Manage Studio

manage

Manage Studio Notes

 

I’m very lucky to have two studios, but that means I have to manage a lot to keep them going. Manage your studio well and you will have more fun and more time to do the important skills of marketing and painting.

1.       Keep a list for supplies you need. Buying in bulk with the big supply houses or Amazon is the way to go. I do drop in to my local art supply stores for small things, to help support them but when you paint as much as I do, bulk buying is a must. Always buy on sale and with free shipping. If you have friends who paint with you regularly and use similar brands, order in bulk together and sort out the supplies when they arrive. This is a wonderful way to keep the costs down.

 Linda’s Miniature Shop at Etsy

2.       Clean as you go. It is so easy for messes in studios to get completely out of hand. This will happen before you know it. I hate facing these huge projects. Try to pick up as you go. I always clean my palette or use throw away paper palettes after each painting session. I always clean my brushes after each session, putting them back where they belong. I refill my water jar for acrylics after the painting session. My goal is to have my painting stations completely ready to start laying out my paints, ready to go for each new session.

 

3.       Plan one month each year to do sorting and pitching in your studio.  I hate this project so much, but it feels so good when I have completed it. Things are going to build up in your studio over a year’s time. Make the plan for yourself to do this project in the slowest time of year. I pick July or August each year, so it is right around the corner. My plan this year is to start next week and finish by mid August.

 

4.       Manage your studio by planning ahead for the sizes and formats you will plan to use for the next few months. I have favorite sizes that I like to paint regularly and so I can buy bulk numbers of canvas and bulk numbers of frames for the months ahead. Always use standard sizes unless you are doing commission work. Standard sizes are easier to sort and store, and they are a great selling point for collectors who know they will find ready made frames for unframed paintings.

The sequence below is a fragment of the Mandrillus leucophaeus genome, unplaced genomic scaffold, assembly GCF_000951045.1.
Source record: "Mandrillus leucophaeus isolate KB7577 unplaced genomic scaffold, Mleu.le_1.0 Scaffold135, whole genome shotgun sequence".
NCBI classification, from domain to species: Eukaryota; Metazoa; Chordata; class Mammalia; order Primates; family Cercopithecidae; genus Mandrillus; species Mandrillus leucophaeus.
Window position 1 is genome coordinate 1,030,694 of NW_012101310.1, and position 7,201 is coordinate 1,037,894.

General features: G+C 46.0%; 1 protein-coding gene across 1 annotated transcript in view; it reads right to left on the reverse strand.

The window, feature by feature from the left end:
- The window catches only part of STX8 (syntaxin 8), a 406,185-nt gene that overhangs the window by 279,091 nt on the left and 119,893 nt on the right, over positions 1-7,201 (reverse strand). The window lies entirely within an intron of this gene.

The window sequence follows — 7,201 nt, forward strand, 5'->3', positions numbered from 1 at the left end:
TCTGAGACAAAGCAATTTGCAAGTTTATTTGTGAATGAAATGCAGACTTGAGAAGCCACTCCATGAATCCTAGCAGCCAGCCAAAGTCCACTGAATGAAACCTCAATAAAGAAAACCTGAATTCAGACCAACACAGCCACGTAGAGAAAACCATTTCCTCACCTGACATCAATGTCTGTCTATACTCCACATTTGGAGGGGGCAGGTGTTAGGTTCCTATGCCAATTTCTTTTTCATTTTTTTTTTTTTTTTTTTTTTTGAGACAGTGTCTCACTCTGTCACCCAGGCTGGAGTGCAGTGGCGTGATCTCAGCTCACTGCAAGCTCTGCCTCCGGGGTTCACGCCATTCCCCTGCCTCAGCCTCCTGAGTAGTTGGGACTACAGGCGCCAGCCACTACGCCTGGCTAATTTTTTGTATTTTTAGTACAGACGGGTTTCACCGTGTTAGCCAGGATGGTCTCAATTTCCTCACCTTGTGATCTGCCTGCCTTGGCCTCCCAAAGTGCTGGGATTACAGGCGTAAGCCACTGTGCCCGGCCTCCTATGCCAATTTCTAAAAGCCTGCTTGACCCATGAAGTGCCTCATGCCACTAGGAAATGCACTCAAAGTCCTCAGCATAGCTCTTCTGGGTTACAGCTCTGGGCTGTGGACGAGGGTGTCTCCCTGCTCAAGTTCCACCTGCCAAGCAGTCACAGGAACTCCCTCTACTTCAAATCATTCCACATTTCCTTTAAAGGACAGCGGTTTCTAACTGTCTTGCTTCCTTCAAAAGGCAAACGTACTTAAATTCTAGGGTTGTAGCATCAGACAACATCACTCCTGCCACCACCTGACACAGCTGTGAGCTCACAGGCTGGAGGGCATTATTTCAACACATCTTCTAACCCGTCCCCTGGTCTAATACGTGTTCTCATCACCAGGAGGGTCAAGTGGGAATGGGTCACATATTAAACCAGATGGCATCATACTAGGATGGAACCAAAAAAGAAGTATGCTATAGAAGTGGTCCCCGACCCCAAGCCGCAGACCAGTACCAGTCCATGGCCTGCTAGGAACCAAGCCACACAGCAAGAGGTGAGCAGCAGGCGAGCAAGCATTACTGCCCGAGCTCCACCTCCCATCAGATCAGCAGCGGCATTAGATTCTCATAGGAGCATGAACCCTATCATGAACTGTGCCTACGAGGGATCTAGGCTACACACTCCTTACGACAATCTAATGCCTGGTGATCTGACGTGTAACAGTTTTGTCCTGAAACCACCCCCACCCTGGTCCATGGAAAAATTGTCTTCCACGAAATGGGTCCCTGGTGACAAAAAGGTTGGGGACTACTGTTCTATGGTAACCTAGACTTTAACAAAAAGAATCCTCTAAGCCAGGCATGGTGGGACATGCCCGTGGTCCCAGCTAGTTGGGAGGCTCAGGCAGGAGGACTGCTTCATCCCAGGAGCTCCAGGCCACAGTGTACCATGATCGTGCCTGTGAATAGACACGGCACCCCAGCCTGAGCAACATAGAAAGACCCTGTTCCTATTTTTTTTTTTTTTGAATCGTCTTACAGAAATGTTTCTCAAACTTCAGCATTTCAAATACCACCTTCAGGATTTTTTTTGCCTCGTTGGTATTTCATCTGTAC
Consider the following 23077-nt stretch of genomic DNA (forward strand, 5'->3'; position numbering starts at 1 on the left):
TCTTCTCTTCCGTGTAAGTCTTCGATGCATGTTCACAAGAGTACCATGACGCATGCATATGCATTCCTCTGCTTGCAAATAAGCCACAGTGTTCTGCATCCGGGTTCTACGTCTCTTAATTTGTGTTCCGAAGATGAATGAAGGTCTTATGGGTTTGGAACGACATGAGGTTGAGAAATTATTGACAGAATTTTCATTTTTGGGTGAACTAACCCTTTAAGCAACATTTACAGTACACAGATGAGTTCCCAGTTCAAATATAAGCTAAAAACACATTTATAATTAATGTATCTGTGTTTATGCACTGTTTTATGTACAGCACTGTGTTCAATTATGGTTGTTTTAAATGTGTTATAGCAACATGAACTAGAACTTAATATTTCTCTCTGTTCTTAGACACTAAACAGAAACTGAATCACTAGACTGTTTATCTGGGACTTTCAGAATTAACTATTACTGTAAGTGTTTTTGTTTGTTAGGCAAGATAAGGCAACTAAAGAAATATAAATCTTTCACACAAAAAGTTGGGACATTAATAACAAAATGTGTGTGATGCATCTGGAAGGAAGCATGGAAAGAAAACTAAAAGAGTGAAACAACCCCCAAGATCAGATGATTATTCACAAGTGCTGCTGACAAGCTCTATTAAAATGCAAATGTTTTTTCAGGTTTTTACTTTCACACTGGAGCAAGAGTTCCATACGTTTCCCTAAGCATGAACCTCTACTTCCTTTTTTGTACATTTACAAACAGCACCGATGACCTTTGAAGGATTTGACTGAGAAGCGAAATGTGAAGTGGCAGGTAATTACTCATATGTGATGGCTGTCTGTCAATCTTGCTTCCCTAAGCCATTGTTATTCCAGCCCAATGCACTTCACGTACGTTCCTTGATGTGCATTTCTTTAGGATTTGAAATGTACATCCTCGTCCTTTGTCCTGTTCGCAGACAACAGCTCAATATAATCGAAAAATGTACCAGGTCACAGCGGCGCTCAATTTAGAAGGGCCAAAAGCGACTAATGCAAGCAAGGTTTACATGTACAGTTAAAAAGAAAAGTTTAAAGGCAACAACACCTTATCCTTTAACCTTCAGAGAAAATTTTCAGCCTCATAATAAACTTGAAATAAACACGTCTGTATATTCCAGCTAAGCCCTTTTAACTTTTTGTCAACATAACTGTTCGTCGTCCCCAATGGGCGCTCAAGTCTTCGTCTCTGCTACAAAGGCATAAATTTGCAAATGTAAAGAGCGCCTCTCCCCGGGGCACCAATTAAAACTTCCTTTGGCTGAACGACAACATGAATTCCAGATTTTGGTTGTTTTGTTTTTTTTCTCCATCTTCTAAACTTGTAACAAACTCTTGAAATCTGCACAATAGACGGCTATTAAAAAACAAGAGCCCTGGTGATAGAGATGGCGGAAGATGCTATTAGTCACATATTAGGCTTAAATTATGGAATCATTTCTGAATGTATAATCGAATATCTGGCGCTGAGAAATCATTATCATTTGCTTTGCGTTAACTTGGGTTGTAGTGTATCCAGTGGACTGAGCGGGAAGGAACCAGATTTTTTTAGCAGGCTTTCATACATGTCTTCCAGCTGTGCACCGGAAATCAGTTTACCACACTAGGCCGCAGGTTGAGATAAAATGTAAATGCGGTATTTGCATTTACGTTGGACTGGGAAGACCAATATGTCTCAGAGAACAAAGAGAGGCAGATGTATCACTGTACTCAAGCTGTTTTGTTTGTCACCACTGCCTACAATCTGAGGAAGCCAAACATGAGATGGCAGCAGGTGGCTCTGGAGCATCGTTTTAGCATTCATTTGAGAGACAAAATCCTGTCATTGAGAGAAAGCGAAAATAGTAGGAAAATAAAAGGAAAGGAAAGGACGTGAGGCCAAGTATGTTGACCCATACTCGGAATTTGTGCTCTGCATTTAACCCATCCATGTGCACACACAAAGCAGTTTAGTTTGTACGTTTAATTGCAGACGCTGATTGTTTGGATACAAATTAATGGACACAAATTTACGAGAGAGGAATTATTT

Lease Linda’s Paintings for your Business

5.       Manage your studio by being organized and clean enough to put in order within 30 minutes. You will have unexpected studio visitors from time to time. I like to keep items in my pantry that are easy to put together for food and beverages. Most people will be impressed if you whip out a nice nosh for a visit. I keep cream cheese, cheddar cheese to make a quick cheese dip, crackers, olives pickles, sliced lunch meat, grape tomatoes and so forth. You can make a lovely delicious tray for food in about 10 minutes. Here in the South we always provide food for studio guests. It would be the height of rudeness not to.  Coffee, sodas or Iced/hot tea always work swell for beverages.  I have a wonderful and generous friend who has printed napkins made for my studio with my studio name engraved. Most impressive to my guests. Bless you Judy.

 

6.       Manage your orders, commissions, and activities for the studio each week with a to do list. Never promise on dates unless you can deliver. Your reputation as a reliable business person is very important.

 What ideas do you have to manage studios?

More musings for artists and collectors to come….

 

Today’s Recipe

 

Linda’s Fried Chicken

 

2 cut up fryers

1 Qt buttermilk

Salt/pepper/thyme leaves, paprika, cayenne pepper, dried onion flakes

Place chicken in large pyrex dish with deep sides. Combine all ingredients and pour over chicken cover with plastic wrap and refrigerate overnight.

 

Before frying combine 3 cups flour with lots of salt/pepper/paprika/ 1 tsp of thyme, pinch of powdered garlic.

 

Drain chicken in colander. Dip into flour mix and coat. Fry in cast iron skillet with vegetable oil until brown on both sides, Transfer to sheet pan with a wire rack and put in oven at 400 while you do the rest of the meal.

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